Big-box retailer Target (TGT) has become the target of widespread criticism online, for marketing a T-shirt emblazoned with the word "Trophy" to its female customers.
Along with angry comments on Twitter and other social media, a woman in Wisconsin has filed a petition on Change.org, calling on the company to stop selling a shirt that it says not only demeans and objectifies women, but also "shows their ignorance to their own female market." That petition now has several hundred signatures.
For its part Target is in full damage-control mode, apologizing across a wide spectrum of media for the Trophy T-shirt, as well as other similarly labeled items of clothing.
"It is never our intention to offend anyone," the company said in a statement to CBS. "These shirts are intended as a fun wink and we have received an overwhelmingly positive response from our guests."
Target also tried to explain its marketing of the Trophy T-shirt, telling the Huffington Post the shirt "is part of a collection of engagement and wedding shirts that are available in our women's and plus size departments. The collection also included shirts that say 'Team Bride,' 'Mrs.' and 'Bride.'"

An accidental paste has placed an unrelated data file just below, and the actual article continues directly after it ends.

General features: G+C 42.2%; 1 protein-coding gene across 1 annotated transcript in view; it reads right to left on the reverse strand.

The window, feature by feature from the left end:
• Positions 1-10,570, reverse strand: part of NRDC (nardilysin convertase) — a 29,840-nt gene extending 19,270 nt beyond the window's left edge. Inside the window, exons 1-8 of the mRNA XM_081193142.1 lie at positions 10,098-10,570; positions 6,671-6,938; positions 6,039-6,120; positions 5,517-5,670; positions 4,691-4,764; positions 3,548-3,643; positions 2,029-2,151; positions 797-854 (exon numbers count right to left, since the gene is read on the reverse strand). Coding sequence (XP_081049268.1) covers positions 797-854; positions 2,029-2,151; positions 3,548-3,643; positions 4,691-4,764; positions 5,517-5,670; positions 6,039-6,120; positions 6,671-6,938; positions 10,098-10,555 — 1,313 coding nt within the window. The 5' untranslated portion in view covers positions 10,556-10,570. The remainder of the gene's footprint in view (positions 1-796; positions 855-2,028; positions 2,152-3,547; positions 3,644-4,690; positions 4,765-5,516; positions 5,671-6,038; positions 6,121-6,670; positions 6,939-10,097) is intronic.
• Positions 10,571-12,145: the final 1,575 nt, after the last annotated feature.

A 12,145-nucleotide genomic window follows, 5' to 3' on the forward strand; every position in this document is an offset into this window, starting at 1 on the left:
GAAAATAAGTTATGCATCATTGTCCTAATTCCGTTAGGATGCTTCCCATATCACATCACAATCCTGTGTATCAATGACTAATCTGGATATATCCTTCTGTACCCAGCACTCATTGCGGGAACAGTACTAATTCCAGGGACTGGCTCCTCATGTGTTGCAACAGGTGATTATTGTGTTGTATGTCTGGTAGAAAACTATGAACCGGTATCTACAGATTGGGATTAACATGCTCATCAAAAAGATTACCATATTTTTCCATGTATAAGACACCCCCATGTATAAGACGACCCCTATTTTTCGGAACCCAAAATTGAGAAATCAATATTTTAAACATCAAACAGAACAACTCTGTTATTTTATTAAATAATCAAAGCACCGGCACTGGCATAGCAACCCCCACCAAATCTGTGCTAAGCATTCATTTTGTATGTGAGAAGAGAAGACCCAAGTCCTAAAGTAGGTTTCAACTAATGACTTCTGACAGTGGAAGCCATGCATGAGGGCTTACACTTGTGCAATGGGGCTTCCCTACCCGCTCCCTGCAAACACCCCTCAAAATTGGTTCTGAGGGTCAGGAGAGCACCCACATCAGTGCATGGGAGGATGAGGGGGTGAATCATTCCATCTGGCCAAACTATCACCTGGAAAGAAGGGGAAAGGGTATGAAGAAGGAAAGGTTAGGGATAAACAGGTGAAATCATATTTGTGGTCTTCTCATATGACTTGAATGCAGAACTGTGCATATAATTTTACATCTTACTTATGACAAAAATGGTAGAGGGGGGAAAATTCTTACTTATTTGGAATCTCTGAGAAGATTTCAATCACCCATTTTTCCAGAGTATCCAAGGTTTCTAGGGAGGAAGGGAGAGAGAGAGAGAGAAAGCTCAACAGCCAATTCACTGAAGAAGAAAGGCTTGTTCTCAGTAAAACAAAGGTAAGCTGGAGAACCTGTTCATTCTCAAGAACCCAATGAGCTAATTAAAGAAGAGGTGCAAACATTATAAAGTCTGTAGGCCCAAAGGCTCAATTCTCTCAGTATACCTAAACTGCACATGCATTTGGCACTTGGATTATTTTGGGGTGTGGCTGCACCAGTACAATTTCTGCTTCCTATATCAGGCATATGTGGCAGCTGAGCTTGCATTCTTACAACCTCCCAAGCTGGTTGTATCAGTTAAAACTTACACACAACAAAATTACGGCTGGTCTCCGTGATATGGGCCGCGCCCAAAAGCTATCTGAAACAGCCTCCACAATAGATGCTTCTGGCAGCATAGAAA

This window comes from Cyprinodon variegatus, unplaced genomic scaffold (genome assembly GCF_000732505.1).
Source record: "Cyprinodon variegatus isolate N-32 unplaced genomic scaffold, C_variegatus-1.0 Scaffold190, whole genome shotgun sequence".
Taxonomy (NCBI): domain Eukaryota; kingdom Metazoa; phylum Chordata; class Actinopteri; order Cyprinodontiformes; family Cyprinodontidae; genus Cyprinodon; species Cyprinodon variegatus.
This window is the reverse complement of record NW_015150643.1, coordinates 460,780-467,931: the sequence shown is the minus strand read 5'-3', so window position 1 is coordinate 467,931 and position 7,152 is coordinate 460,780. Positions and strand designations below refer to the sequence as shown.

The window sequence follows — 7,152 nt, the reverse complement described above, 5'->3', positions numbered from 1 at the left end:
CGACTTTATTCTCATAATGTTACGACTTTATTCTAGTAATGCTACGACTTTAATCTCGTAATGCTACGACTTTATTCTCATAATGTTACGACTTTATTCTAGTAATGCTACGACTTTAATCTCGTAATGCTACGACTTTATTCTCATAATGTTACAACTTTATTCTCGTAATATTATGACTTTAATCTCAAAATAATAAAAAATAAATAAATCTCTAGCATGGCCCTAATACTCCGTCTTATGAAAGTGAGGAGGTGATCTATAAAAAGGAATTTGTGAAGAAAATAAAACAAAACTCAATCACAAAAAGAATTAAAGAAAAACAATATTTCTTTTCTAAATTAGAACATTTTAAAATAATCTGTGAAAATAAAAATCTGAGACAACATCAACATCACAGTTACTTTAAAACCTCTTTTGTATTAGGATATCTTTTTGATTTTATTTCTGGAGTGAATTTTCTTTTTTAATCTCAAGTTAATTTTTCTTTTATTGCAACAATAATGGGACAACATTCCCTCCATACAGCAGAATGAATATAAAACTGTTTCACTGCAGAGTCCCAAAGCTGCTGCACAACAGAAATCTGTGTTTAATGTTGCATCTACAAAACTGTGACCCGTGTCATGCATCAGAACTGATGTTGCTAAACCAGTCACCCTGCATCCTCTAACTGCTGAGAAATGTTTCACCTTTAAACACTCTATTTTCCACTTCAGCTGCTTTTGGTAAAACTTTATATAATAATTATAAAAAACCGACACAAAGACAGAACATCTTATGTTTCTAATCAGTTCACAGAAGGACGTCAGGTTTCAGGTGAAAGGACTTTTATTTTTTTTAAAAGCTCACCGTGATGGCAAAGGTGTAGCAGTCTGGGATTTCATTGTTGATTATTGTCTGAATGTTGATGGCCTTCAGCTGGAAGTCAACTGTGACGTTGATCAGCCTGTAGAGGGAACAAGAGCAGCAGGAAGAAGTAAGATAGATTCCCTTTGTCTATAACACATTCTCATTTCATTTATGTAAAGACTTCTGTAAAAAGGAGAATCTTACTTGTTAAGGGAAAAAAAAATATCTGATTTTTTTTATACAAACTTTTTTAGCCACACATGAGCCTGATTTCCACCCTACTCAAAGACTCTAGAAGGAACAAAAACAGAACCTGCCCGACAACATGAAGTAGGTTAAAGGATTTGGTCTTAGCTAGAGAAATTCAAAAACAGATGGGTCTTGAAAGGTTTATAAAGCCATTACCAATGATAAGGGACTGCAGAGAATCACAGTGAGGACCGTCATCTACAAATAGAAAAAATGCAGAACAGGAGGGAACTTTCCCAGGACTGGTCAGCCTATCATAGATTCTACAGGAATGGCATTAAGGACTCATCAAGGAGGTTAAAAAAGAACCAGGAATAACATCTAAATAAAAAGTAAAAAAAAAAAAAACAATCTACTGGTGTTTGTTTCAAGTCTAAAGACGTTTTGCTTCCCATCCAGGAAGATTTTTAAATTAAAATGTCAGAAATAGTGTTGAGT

And, as you might expect in this highly-polarized political culture, there are some people questioning the whole "Trophy" controversy.
"The word has a different connotation to people," social entrepreneur and pet advocate Wendy Diamond tells Fox News. "I have many girlfriends who are single that are human rights activists, lawyers, teachers, and doctors who I would call 'trophies' because I believe men would be so lucky to know them."
This isn't the first time Target has come under pressure from consumers due to political issues.
In 2010 activists called for a boycott of the Minnesota-based company for its donation to the campaign of a conservative gubernatorial candidate in its home state, Tom Emmer, who opposed same-sex marriage.
And last year a group called "Moms Demand Action for Gun Sense in America" petitioned Target to implement an open-carry ban in its stores.